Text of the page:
Birthplace: Norwich, England
Cause of death: unspecified
Race or Ethnicity: White
Sexual orientation: Straight
Executive summary: English printer
English printer, born on the 5th of July 1752 in St. Mary's parish, Norwich. He was educated at Boston grammar school, and was apprenticed to Stephen White, a Norwich printer. As soon as his apprenticeship had expired Hansard started for London with only a guinea in his pocket, and became a compositor in the office of John Hughs (1703-1771), printer to the House of Commons. In 1774 he was made a partner, and undertook almost the entire conduct of the business, which in 1800 came completely into his hands. On the admission of his sons the firm became Luke Hansard & Sons. Among those whose friendship Hansard won in the exercise of his profession were Robert Orme, Edmund Burke and Samuel Johnson; while Porson praised him as the most accurate printer of Greek. He printed the Journals of the House of Commons from 1774 until his death. The promptitude and accuracy with which Hansard printed parliamentary papers were often of the greatest service to government -- notably on one occasion when the proof-sheets of the report of the Secret Committee on the French Revolution were submitted to Pitt twenty-four hours after the draft had left his hands. On the union with Ireland in 1801, the increase of parliamentary printing compelled Hansard to give up all private printing except when parliament was not sitting. He devised numerous expedients for reducing the expense of publishing the reports; and in 1805, when his workmen struck at a time of great pressure, he and his sons themselves set to work as compositors. Luke Hansard died on the 29th of October 1828.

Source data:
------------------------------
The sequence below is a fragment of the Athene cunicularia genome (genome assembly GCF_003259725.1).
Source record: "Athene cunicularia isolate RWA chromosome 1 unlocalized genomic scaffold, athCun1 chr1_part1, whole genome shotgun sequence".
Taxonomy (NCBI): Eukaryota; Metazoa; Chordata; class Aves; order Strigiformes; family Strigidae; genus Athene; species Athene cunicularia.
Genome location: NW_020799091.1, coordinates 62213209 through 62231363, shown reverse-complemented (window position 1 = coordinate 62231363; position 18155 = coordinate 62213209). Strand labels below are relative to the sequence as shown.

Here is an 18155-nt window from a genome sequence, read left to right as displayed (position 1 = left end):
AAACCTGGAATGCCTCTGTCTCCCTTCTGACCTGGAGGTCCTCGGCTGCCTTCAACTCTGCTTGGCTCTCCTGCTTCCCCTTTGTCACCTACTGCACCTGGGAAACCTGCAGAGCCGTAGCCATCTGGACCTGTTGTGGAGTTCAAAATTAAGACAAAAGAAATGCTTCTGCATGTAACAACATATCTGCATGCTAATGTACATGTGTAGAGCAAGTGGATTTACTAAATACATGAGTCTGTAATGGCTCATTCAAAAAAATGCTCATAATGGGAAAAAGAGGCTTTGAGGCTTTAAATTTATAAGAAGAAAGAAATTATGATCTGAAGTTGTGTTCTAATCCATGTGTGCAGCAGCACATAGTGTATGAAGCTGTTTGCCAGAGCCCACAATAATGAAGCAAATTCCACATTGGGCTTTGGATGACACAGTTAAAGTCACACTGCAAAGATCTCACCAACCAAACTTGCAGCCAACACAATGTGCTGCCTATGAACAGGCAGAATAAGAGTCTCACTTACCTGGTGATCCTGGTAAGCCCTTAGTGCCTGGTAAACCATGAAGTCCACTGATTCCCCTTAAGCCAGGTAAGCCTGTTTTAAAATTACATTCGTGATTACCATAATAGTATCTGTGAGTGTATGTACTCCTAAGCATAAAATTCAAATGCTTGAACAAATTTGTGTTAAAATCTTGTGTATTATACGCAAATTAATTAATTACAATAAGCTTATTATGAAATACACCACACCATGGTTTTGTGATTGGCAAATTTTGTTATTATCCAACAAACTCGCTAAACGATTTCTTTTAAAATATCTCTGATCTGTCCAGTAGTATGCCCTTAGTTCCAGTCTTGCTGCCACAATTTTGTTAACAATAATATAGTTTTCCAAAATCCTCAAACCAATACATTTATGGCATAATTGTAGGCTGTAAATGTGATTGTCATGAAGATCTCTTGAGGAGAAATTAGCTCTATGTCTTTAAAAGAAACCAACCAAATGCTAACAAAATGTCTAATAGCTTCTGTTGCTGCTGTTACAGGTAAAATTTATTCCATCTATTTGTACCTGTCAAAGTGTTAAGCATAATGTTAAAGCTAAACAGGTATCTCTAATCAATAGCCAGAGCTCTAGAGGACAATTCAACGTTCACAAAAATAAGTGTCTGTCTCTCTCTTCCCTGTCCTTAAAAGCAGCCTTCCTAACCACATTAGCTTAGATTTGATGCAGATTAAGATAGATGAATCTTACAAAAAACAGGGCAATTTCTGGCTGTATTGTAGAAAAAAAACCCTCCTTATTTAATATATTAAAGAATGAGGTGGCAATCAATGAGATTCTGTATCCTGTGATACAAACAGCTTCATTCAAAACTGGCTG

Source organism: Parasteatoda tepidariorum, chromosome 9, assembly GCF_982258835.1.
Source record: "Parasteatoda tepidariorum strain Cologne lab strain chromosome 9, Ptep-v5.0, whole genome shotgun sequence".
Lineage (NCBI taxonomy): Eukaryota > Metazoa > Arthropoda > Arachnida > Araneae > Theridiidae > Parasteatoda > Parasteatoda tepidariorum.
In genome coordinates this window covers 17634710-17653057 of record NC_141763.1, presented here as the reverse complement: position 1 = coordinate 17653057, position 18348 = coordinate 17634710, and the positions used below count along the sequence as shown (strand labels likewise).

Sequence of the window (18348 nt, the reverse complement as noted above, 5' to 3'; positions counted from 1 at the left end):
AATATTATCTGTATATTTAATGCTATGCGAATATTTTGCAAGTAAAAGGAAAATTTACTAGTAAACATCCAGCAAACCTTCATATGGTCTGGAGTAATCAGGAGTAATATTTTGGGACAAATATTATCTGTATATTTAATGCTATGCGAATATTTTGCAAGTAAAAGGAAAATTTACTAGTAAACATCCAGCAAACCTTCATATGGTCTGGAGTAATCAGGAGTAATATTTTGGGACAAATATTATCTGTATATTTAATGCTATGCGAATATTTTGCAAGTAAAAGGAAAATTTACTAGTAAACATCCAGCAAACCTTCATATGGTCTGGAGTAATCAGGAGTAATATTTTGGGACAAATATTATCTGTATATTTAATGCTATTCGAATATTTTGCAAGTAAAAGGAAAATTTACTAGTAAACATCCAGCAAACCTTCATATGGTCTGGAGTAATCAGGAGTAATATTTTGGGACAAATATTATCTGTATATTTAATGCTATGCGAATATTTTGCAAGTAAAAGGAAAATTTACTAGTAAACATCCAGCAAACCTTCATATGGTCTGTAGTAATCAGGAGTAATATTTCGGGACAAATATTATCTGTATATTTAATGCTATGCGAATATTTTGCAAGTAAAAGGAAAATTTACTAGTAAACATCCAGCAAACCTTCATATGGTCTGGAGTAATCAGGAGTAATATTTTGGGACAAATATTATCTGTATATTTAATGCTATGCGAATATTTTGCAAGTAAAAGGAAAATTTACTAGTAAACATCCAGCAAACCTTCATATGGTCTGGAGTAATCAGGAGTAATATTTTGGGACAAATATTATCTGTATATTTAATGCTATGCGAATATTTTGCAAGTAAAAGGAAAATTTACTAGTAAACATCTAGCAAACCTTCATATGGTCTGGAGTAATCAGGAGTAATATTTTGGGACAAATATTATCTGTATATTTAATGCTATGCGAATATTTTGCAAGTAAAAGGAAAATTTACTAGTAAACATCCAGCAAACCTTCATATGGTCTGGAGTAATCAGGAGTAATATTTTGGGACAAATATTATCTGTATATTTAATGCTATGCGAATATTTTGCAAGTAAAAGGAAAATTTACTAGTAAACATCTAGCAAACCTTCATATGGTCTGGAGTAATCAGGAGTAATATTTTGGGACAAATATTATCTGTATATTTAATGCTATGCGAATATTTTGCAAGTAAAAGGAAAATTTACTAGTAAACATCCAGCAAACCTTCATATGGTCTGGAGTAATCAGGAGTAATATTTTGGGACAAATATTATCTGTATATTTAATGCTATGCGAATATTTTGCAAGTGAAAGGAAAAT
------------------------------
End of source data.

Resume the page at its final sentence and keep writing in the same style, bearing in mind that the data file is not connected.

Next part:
Son: Thomas Curson Hansard (printer, b . 1776, d. 1833)
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